Date: Wed, 25 Feb 1998 12:44:35 -0600
Reply-To: "Seltzer, Jon D." <SeltzerJD@PHIBRED.COM>
Sender: "SAS(r) Discussion" <SAS-L@UGA.CC.UGA.EDU>
From: "Seltzer, Jon D." <SeltzerJD@PHIBRED.COM>
Subject: Re: GENMOD v GLM, redux
Actually it has been my experience that the Glimmix Macro with proc
mixed falls apart with small sample size and the Power becomes very
poor. I have also found that it can give some very strange results when
doing a split plot logistic regression.
I would only recommend using the Genmod proc on count data that is
Poisson or Negative Binomally distributed. If the count data is
normally distributed then proc mixed is fine.
> From: Louise Lawson[SMTP:llawson@MRG.SOPH.UAB.EDU]
> Sent: Wednesday, February 25, 1998 4:19 AM
> To: SAS-L@VM.MARIST.EDU
> Subject: GENMOD v GLM, redux
> Thanks to everyone who set me straight on GLM. I have to admit that
> I think in terms of repeated measures analysis, and thus evaluated
> GLM from that perspective. I apologize if I confused any of my
> fellow students.
> Here's a second try, using all the helpful information y'all sent.
> Again, I would appreciate your corrections if I still have
> it wrong.
> GLM uses least squares with an identity link to fit a generalized
> linear model. The assumptions are that the dependent variable is
> normally distibuted (the jury is divided on how and when this
> assumption can be violated) and that residuals are i.i.d. random
> variables and sum to zero. GENMOD is also a generalized linear
> model, which uses maximum likelihood estimation and allows you to
> specify the distribution of your dv and the link function you want
> to use. Jon uses it for any type of count data, and I tend to use it
> if I need to actually calculate a prevalence rate ratio (as opposed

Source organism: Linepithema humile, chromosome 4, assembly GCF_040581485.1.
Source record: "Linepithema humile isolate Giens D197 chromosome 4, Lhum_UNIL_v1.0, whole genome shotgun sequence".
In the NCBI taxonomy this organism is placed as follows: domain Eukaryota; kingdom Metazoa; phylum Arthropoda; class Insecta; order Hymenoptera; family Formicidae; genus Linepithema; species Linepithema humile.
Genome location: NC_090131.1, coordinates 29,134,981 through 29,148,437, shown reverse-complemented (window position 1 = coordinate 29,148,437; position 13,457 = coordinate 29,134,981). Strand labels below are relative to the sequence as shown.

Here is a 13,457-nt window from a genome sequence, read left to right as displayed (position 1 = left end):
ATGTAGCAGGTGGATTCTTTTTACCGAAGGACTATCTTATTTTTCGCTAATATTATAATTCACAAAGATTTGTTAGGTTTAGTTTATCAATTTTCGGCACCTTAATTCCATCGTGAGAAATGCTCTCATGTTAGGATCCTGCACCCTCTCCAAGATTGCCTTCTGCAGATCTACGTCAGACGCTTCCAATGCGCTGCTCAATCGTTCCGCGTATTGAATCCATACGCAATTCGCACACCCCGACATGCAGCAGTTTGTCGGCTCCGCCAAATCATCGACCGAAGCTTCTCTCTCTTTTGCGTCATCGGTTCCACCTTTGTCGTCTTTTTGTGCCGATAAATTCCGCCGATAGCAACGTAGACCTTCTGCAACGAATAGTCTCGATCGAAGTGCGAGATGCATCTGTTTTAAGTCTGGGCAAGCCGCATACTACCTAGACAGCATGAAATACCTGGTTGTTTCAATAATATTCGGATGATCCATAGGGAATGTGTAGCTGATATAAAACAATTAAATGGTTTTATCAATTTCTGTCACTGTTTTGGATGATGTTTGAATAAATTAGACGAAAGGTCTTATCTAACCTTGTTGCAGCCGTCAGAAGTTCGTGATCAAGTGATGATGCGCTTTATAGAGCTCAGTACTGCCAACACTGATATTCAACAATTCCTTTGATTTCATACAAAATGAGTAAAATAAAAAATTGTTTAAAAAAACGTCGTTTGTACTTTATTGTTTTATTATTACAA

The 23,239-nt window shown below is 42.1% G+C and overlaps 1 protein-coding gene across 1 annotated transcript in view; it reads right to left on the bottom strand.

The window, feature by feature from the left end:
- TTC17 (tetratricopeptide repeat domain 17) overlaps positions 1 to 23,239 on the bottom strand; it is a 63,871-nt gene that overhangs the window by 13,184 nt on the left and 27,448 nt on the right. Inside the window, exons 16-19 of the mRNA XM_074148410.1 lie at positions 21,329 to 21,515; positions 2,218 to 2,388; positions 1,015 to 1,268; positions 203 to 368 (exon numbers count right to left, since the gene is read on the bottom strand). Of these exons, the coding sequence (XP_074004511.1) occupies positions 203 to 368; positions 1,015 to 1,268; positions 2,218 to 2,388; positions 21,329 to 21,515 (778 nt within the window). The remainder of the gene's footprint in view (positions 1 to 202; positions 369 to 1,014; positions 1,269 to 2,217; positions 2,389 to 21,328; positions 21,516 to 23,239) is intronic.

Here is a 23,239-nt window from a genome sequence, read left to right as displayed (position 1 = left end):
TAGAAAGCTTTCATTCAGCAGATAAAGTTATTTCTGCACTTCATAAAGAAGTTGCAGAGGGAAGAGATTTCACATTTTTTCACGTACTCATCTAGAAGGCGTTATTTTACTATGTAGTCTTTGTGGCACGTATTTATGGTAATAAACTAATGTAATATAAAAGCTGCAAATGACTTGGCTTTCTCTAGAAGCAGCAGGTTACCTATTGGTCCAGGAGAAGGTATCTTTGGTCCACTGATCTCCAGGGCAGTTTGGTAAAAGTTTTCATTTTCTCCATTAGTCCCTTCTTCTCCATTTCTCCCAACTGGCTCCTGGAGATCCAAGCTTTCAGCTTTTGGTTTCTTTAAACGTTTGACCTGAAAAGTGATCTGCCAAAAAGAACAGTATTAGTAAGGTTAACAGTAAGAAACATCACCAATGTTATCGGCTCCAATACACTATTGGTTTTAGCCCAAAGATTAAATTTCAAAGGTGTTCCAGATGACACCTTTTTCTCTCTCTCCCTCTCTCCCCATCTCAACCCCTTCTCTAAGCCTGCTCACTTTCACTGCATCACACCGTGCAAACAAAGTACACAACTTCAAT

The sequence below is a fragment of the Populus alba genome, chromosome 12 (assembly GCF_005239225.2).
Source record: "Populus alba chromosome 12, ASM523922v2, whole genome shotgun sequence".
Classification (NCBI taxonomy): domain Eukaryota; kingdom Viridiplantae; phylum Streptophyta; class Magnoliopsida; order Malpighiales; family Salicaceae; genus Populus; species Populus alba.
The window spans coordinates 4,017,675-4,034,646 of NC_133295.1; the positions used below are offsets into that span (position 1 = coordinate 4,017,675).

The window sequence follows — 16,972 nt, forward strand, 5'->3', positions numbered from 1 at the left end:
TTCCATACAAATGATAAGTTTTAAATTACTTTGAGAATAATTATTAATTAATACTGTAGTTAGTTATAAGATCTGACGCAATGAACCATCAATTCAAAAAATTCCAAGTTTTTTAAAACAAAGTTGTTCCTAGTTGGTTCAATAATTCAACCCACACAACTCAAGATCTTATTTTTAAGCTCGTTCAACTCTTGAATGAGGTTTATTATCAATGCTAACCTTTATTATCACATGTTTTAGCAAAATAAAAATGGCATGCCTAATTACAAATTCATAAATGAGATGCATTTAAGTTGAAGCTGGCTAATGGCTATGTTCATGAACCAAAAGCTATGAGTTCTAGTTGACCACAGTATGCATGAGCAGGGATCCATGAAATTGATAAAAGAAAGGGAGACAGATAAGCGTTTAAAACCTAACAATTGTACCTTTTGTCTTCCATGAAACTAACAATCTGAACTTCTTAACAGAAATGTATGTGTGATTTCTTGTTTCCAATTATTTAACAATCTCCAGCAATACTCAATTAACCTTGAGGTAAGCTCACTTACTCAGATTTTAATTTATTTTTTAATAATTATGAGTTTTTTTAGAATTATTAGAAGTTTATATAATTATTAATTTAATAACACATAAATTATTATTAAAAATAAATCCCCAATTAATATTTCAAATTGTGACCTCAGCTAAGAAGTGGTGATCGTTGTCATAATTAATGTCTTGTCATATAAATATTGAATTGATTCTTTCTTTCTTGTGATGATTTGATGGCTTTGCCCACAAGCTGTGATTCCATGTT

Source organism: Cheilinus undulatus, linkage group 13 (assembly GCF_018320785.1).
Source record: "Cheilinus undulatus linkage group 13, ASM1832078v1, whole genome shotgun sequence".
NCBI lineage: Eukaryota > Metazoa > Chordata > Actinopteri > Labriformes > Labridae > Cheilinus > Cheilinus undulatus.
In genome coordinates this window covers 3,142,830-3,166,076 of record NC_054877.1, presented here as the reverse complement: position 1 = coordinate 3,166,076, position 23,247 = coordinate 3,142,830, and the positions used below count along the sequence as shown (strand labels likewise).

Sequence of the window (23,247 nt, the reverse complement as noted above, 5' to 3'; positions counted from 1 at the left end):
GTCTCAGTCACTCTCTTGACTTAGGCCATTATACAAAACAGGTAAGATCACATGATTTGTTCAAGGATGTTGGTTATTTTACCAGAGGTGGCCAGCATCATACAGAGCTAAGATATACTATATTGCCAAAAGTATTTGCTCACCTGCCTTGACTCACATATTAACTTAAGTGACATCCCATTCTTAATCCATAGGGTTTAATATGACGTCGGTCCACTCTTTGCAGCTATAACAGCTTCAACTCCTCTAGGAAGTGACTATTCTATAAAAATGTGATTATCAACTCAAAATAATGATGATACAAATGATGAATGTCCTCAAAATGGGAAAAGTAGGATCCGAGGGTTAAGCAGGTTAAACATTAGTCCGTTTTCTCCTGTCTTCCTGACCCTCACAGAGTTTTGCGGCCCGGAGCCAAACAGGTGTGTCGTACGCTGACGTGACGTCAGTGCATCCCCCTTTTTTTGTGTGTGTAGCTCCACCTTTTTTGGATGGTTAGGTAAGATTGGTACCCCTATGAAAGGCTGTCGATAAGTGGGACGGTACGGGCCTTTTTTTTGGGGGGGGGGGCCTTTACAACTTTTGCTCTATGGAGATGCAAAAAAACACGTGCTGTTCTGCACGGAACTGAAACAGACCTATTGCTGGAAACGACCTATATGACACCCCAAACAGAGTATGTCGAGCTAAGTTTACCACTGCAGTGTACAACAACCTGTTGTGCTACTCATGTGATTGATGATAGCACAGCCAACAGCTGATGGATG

> to estimating it with proc LOGISTIC).
> Repeated measures analysis with GLM is an ANOVA model that expects
> the dv to be continuous and normally distributed, the predictors to
> be categorical and requires that the cluster sizes be equal. It is
> computationally the least expensive, and what you want to use when
> the above requirements are met (which has never happened for me,
> but I can dream). GLM has a random statement, but you really
> shouldn't use it if you have important random effects (see below).
> In GENMOD, the repeated statement invokes a marginal generalized
> linear model (aka GEE, generalized estimating equations) that treats
> within subject effects as nuisance parameters. You are not required
> to have a balanced design, and this is theoretically the best model
> to use if you have a few repeated measures with a large number of
> subjects . GENMOD cannot model random effects.
> If you have random effects, you need to use proc MIXED, which also
> requires a continuous, normal dv. If this isn't true in your case,
> but you do have random effects, you can model them with the GLIMMIX
> macro, which invokes proc MIXED. You also want to use proc MIXED
> or GLIMMIX if you have repeated measures with a small sample size or
> a large number of observations relative to the number of
> experimental units (subjects), or if you're specifically interested
> in testing within subject (repeated statment) or between subject
> (random statement) effects.
> M. Louise Lawson, MPH
> Progammer/Analyst II
> University of Alabama at Birmingham
> Department of Epidemiology
> Mortimer Jordan Hall, Room 108
> Birmingham, AL 35294-2010